Psalm 66, 67 (Morning)
Psalm 19, 46 (Evening)
What an interesting juxtaposition of psalms we have today! In the morning, we have Psalm 66, the Jubilate (Happy! Happy! Joy! Joy!)…and in the evening, we have that old standby at funerals, Psalm 46 (refuge…strength…very present help in time of trouble.) In just the space of a few hours, we move from high to low (or as my late grandmother used to say, “from the penthouse to the outhouse.”) It reminds me of one of my favorite Internet memes about my beloved Show-Me-State: “You know you’re from Missouri when you’ve run the heater and the air conditioning in the car on the same day.” (I suspect several other states qualify for this meme.) A typical high-low temperature range around here on any given day is around a twenty degree difference between the daily high and the daily low–but every once in a while it will be thirty or even forty degrees. A couple of Sundays ago, we went from 66 degrees and a warm, tolerable rain, to a low of 21 with sleet that felt like little ice bullets piercing the skin. Now for whatever reason, it always seems we notice the drop in one of those days rather than a 30 or 40 degree rise. It’s just our nature, I think.
The fact is, sometimes life deals us days where the highs and lows of our temperament can have a range just as big–and again, human nature being what it is, we almost always notice a swift drop in our temperament rather than a meteoric rise. That’s probably a good reason why we have the juxtaposition of these Psalms today the way they are in the Daily Office. Saying them as a part of our spiritual discipline reminds us that God exists in both places, and that it’s just as important to see God’s presence in the joy as it is to seek God’s comforting hand in the pain. By simply reciting, singing, or chanting the Psalms, we can have our memories tweaked that God exists in both places, and to be open to that presence in both places.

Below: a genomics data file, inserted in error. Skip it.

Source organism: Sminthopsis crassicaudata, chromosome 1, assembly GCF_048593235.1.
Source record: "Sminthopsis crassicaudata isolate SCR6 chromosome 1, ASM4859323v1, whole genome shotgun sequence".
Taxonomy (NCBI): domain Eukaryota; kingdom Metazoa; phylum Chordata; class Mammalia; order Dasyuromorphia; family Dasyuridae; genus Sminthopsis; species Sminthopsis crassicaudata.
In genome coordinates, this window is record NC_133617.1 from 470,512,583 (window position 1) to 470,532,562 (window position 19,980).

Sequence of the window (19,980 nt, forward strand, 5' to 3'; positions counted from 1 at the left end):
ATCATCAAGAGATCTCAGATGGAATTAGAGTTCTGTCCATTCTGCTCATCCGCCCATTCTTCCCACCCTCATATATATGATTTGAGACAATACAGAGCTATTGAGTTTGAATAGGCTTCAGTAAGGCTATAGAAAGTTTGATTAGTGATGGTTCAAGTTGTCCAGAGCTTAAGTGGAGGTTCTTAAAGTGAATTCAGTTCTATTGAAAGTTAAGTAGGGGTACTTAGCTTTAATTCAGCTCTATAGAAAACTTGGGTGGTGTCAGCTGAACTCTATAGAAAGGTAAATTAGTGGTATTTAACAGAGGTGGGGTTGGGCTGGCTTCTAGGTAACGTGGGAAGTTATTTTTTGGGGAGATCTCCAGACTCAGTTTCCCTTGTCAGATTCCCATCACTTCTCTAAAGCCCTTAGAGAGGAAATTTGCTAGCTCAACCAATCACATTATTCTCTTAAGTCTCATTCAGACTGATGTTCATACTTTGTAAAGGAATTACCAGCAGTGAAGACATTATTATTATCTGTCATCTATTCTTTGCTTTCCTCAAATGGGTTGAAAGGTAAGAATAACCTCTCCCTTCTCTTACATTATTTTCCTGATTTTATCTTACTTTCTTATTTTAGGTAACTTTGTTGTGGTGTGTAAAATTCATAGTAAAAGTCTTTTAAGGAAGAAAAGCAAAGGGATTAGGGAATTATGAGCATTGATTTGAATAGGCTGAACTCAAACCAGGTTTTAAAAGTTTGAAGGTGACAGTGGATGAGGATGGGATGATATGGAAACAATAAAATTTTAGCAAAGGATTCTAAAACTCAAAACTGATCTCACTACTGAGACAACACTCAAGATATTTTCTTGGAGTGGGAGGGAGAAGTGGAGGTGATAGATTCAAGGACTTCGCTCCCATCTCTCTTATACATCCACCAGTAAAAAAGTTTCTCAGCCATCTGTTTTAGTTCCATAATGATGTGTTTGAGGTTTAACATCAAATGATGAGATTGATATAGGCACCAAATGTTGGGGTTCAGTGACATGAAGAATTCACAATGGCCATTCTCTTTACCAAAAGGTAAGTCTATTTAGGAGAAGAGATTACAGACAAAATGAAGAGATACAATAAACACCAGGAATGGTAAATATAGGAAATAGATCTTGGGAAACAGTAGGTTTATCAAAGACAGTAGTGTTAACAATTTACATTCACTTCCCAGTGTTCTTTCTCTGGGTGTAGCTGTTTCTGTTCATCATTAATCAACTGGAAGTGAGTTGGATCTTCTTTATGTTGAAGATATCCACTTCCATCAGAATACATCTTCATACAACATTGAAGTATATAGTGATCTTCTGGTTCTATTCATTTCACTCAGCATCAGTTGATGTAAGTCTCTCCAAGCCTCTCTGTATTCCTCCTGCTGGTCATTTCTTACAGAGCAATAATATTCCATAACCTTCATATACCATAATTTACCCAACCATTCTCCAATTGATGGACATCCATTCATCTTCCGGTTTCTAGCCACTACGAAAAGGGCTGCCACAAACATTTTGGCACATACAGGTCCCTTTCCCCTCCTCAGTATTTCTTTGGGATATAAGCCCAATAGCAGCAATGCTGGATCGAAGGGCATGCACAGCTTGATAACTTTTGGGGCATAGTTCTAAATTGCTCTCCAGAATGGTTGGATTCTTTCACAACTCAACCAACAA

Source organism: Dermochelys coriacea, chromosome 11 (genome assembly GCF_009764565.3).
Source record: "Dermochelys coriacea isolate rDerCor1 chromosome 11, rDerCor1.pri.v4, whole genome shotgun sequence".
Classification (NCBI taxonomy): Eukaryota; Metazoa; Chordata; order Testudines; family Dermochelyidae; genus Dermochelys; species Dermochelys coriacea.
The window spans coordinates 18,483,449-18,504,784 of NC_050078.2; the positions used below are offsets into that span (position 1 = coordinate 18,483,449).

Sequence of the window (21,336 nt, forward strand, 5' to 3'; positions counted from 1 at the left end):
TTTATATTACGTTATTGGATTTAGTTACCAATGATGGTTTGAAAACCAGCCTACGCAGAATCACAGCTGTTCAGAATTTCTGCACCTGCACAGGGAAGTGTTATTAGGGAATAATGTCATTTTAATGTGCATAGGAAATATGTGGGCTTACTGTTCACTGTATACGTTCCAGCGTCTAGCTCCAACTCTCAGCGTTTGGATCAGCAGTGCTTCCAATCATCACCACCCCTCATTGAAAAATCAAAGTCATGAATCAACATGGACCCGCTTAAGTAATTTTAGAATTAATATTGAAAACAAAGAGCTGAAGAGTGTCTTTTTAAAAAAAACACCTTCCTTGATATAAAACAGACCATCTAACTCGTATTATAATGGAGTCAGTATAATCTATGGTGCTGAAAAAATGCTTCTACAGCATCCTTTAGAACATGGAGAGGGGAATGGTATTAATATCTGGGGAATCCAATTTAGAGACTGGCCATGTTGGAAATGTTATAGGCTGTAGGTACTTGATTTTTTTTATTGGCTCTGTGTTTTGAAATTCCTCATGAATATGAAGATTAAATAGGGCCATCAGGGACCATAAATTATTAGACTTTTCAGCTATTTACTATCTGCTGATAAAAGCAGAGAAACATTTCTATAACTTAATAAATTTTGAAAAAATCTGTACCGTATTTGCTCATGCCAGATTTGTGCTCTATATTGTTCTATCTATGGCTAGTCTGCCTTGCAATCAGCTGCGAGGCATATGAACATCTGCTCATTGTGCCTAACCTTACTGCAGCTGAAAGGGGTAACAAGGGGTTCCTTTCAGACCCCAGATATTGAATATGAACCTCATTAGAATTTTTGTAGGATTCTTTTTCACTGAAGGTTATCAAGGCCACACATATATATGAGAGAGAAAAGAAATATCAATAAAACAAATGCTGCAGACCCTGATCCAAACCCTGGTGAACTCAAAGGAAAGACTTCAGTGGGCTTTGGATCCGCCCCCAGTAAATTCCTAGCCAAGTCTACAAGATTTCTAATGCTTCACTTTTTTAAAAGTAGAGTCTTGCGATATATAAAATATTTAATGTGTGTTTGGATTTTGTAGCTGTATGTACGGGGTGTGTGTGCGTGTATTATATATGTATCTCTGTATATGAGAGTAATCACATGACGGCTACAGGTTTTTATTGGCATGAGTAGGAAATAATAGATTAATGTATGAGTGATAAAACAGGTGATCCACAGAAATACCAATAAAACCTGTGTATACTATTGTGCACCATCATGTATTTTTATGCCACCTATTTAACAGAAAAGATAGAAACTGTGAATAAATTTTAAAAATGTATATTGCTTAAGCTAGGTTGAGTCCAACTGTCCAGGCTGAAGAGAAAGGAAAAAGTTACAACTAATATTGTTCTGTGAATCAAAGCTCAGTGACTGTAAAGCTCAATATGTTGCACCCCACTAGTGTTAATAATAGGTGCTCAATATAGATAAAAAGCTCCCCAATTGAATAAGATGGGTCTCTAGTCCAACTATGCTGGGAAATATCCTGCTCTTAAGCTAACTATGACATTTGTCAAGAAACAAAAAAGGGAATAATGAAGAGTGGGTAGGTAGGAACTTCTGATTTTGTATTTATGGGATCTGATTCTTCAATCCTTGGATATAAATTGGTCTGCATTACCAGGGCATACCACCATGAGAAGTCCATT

One of the things I’ve been working on in terms of my own spiritual discipline with the Psalms is to be mindful of people who are not in the place where the Psalm is, at the time I’m reading the Psalm. Let me explain that in the context of these two Psalms. I am finding that in the words of Psalm 66, I can find room to consider the people who are not feeling anything worth praising. I can hope for its appearance in their life…or my life, if I’m not feeling it at the moment and am having to grit my teeth just to recite that Psalm. Likewise, in the yearning for God in Psalm 46, there’s room for me to consider the people so happy right now, they aren’t noticing those in anguish and ask for them to be open to the pain of others…or if I’m in one of my happy and oblivious moods, to remember that God is just as present in my low times, and give a little of it away since I have plenty to spare.
What are additional ways we can become more open to those in the opposite mood of where we are at the moment? How do we continue to feel God’s presence when our mood is going from the penthouse to the outhouse?
Maria Evans, a surgical pathologist from Kirksville, MO, writes about the obscurities of life, medicine, faith, and the Episcopal Church on her blog, Kirkepiscatoid